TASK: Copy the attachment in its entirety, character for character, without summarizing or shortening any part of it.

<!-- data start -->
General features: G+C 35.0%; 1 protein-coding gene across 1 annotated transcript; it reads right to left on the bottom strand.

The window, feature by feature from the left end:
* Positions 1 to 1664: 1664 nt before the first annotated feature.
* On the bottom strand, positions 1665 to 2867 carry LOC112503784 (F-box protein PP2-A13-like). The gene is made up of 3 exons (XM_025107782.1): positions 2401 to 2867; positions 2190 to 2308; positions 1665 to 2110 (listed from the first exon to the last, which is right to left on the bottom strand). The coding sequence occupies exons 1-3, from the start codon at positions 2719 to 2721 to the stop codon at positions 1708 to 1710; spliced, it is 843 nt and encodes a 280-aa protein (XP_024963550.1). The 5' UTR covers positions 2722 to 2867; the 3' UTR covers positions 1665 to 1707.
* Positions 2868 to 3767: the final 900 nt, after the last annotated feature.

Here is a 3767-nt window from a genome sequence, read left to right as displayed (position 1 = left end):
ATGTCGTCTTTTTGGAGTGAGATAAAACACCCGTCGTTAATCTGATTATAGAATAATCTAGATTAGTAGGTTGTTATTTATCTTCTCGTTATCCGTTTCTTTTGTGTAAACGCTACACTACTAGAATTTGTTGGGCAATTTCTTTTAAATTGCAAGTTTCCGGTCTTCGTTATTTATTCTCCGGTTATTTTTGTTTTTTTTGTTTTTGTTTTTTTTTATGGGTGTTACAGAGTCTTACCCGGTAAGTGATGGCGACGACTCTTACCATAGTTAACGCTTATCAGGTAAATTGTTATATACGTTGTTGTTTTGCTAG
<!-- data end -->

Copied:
General features: G+C 35.0%; 1 protein-coding gene across 1 annotated transcript; it reads right to left on the bottom strand.

The window, feature by feature from the left end:
* Positions 1 to 1664: 1664 nt before the first annotated feature.
* On the bottom strand, positions 1665 to 2867 carry LOC112503784 (F-box protein PP2-A13-like). The gene is made up of 3 exons (XM_025107782.1): positions 2401 to 2867; positions 2190 to 2308; positions 1665 to 2110 (listed from the first exon to the last, which is right to left on the bottom strand). The coding sequence occupies exons 1-3, from the start codon at positions 2719 to 2721 to the stop codon at positions 1708 to 1710; spliced, it is 843 nt and encodes a 280-aa protein (XP_024963550.1). The 5' UTR covers positions 2722 to 2867; the 3' UTR covers positions 1665 to 1707.
* Positions 2868 to 3767: the final 900 nt, after the last annotated feature.

Here is a 3767-nt window from a genome sequence, read left to right as displayed (position 1 = left end):
ATGTCGTCTTTTTGGAGTGAGATAAAACACCCGTCGTTAATCTGATTATAGAATAATCTAGATTAGTAGGTTGTTATTTATCTTCTCGTTATCCGTTTCTTTTGTGTAAACGCTACACTACTAGAATTTGTTGGGCAATTTCTTTTAAATTGCAAGTTTCCGGTCTTCGTTATTTATTCTCCGGTTATTTTTGTTTTTTTTGTTTTTGTTTTTTTTTATGGGTGTTACAGAGTCTTACCCGGTAAGTGATGGCGACGACTCTTACCATAGTTAACGCTTATCAGGTAAATTGTTATATACGTTGTTGTTTTGCTAG